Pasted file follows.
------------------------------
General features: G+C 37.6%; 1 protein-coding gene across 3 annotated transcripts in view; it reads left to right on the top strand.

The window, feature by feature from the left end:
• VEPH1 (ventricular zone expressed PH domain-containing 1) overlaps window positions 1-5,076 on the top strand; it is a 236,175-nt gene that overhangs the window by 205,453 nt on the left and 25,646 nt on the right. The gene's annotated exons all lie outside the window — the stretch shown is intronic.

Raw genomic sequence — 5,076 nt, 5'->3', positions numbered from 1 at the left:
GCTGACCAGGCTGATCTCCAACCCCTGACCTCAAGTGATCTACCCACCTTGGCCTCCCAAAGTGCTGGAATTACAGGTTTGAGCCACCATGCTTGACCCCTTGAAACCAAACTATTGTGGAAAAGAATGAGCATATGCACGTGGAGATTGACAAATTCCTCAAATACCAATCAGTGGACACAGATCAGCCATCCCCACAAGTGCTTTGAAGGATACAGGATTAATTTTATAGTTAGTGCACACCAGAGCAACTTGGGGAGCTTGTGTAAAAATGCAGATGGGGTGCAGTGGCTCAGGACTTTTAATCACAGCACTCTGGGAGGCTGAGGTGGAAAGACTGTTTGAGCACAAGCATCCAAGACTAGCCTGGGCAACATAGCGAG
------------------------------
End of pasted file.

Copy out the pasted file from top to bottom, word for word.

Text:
General features: G+C 37.6%; 1 protein-coding gene across 3 annotated transcripts in view; it reads left to right on the top strand.

The window, feature by feature from the left end:
• VEPH1 (ventricular zone expressed PH domain-containing 1) overlaps window positions 1-5,076 on the top strand; it is a 236,175-nt gene that overhangs the window by 205,453 nt on the left and 25,646 nt on the right. The gene's annotated exons all lie outside the window — the stretch shown is intronic.

Raw genomic sequence — 5,076 nt, 5'->3', positions numbered from 1 at the left:
GCTGACCAGGCTGATCTCCAACCCCTGACCTCAAGTGATCTACCCACCTTGGCCTCCCAAAGTGCTGGAATTACAGGTTTGAGCCACCATGCTTGACCCCTTGAAACCAAACTATTGTGGAAAAGAATGAGCATATGCACGTGGAGATTGACAAATTCCTCAAATACCAATCAGTGGACACAGATCAGCCATCCCCACAAGTGCTTTGAAGGATACAGGATTAATTTTATAGTTAGTGCACACCAGAGCAACTTGGGGAGCTTGTGTAAAAATGCAGATGGGGTGCAGTGGCTCAGGACTTTTAATCACAGCACTCTGGGAGGCTGAGGTGGAAAGACTGTTTGAGCACAAGCATCCAAGACTAGCCTGGGCAACATAGCGAG